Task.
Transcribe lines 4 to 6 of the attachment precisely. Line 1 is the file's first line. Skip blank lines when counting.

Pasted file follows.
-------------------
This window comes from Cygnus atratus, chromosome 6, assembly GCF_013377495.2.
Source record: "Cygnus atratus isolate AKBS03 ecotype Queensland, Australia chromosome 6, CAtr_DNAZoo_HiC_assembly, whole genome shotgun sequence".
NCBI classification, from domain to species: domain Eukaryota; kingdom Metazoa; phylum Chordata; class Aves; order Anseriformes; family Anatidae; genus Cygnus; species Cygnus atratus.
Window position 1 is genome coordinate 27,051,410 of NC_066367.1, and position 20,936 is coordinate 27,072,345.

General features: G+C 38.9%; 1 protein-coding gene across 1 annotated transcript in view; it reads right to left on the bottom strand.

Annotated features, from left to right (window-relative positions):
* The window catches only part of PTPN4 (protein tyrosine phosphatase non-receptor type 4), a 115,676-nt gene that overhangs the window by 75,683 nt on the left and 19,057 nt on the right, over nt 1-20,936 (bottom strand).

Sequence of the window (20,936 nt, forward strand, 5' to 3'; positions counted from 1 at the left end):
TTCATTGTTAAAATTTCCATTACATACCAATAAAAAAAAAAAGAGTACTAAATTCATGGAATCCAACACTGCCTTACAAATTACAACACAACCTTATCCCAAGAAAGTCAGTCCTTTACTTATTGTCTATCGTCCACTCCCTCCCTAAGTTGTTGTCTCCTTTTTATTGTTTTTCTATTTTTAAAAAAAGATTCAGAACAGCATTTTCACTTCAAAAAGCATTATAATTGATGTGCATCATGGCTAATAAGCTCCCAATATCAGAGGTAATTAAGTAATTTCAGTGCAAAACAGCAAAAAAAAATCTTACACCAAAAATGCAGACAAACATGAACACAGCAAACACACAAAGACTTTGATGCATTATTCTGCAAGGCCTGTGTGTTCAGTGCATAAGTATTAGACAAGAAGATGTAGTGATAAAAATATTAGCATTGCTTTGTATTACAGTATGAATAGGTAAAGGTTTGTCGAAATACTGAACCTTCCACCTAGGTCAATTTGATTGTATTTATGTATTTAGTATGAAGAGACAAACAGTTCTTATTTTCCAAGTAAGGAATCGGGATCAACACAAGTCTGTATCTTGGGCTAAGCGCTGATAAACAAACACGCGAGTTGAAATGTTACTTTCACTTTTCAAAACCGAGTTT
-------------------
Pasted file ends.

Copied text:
Window position 1 is genome coordinate 27,051,410 of NC_066367.1, and position 20,936 is coordinate 27,072,345.

General features: G+C 38.9%; 1 protein-coding gene across 1 annotated transcript in view; it reads right to left on the bottom strand.

Annotated features, from left to right (window-relative positions):